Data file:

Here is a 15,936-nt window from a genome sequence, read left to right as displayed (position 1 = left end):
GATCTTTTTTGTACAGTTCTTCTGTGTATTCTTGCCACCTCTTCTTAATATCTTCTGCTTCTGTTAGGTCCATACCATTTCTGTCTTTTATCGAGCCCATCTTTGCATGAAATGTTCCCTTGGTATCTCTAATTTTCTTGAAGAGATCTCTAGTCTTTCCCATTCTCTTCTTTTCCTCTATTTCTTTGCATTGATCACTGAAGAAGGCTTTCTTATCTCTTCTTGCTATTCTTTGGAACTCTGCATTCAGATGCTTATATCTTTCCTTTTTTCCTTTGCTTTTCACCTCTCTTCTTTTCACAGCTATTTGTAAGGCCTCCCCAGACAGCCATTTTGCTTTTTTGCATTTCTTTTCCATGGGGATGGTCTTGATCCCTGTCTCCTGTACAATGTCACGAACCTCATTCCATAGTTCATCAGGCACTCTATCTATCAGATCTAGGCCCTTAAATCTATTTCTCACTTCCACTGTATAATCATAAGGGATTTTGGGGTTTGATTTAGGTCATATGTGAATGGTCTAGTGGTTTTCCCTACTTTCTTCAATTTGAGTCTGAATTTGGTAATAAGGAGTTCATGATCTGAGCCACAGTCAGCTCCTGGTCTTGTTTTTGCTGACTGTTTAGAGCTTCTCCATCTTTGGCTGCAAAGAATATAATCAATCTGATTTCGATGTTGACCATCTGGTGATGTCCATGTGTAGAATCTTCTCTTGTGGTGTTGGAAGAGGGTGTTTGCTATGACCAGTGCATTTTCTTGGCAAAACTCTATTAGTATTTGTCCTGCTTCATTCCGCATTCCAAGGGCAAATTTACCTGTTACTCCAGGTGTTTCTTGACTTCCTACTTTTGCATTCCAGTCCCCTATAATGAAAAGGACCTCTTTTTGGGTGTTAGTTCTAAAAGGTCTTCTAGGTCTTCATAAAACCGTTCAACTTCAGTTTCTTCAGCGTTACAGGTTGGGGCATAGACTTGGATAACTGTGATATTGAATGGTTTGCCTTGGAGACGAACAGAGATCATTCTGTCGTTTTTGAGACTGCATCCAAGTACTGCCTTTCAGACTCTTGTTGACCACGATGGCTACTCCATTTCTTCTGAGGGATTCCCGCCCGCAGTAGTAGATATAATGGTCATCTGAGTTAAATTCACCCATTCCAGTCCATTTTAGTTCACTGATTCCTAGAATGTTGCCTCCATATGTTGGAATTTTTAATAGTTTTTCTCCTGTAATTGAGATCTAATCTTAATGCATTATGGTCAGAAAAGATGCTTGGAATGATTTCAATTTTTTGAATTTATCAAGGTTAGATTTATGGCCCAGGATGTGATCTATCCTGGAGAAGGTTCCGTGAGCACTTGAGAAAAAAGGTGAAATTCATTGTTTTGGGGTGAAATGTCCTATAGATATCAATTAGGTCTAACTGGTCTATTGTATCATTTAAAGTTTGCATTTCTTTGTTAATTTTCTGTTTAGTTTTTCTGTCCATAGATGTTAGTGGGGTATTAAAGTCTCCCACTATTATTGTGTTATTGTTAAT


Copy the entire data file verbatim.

Here is a 15,936-nt window from a genome sequence, read left to right as displayed (position 1 = left end):
GATCTTTTTTGTACAGTTCTTCTGTGTATTCTTGCCACCTCTTCTTAATATCTTCTGCTTCTGTTAGGTCCATACCATTTCTGTCTTTTATCGAGCCCATCTTTGCATGAAATGTTCCCTTGGTATCTCTAATTTTCTTGAAGAGATCTCTAGTCTTTCCCATTCTCTTCTTTTCCTCTATTTCTTTGCATTGATCACTGAAGAAGGCTTTCTTATCTCTTCTTGCTATTCTTTGGAACTCTGCATTCAGATGCTTATATCTTTCCTTTTTTCCTTTGCTTTTCACCTCTCTTCTTTTCACAGCTATTTGTAAGGCCTCCCCAGACAGCCATTTTGCTTTTTTGCATTTCTTTTCCATGGGGATGGTCTTGATCCCTGTCTCCTGTACAATGTCACGAACCTCATTCCATAGTTCATCAGGCACTCTATCTATCAGATCTAGGCCCTTAAATCTATTTCTCACTTCCACTGTATAATCATAAGGGATTTTGGGGTTTGATTTAGGTCATATGTGAATGGTCTAGTGGTTTTCCCTACTTTCTTCAATTTGAGTCTGAATTTGGTAATAAGGAGTTCATGATCTGAGCCACAGTCAGCTCCTGGTCTTGTTTTTGCTGACTGTTTAGAGCTTCTCCATCTTTGGCTGCAAAGAATATAATCAATCTGATTTCGATGTTGACCATCTGGTGATGTCCATGTGTAGAATCTTCTCTTGTGGTGTTGGAAGAGGGTGTTTGCTATGACCAGTGCATTTTCTTGGCAAAACTCTATTAGTATTTGTCCTGCTTCATTCCGCATTCCAAGGGCAAATTTACCTGTTACTCCAGGTGTTTCTTGACTTCCTACTTTTGCATTCCAGTCCCCTATAATGAAAAGGACCTCTTTTTGGGTGTTAGTTCTAAAAGGTCTTCTAGGTCTTCATAAAACCGTTCAACTTCAGTTTCTTCAGCGTTACAGGTTGGGGCATAGACTTGGATAACTGTGATATTGAATGGTTTGCCTTGGAGACGAACAGAGATCATTCTGTCGTTTTTGAGACTGCATCCAAGTACTGCCTTTCAGACTCTTGTTGACCACGATGGCTACTCCATTTCTTCTGAGGGATTCCCGCCCGCAGTAGTAGATATAATGGTCATCTGAGTTAAATTCACCCATTCCAGTCCATTTTAGTTCACTGATTCCTAGAATGTTGCCTCCATATGTTGGAATTTTTAATAGTTTTTCTCCTGTAATTGAGATCTAATCTTAATGCATTATGGTCAGAAAAGATGCTTGGAATGATTTCAATTTTTTGAATTTATCAAGGTTAGATTTATGGCCCAGGATGTGATCTATCCTGGAGAAGGTTCCGTGAGCACTTGAGAAAAAAGGTGAAATTCATTGTTTTGGGGTGAAATGTCCTATAGATATCAATTAGGTCTAACTGGTCTATTGTATCATTTAAAGTTTGCATTTCTTTGTTAATTTTCTGTTTAGTTTTTCTGTCCATAGATGTTAGTGGGGTATTAAAGTCTCCCACTATTATTGTGTTATTGTTAAT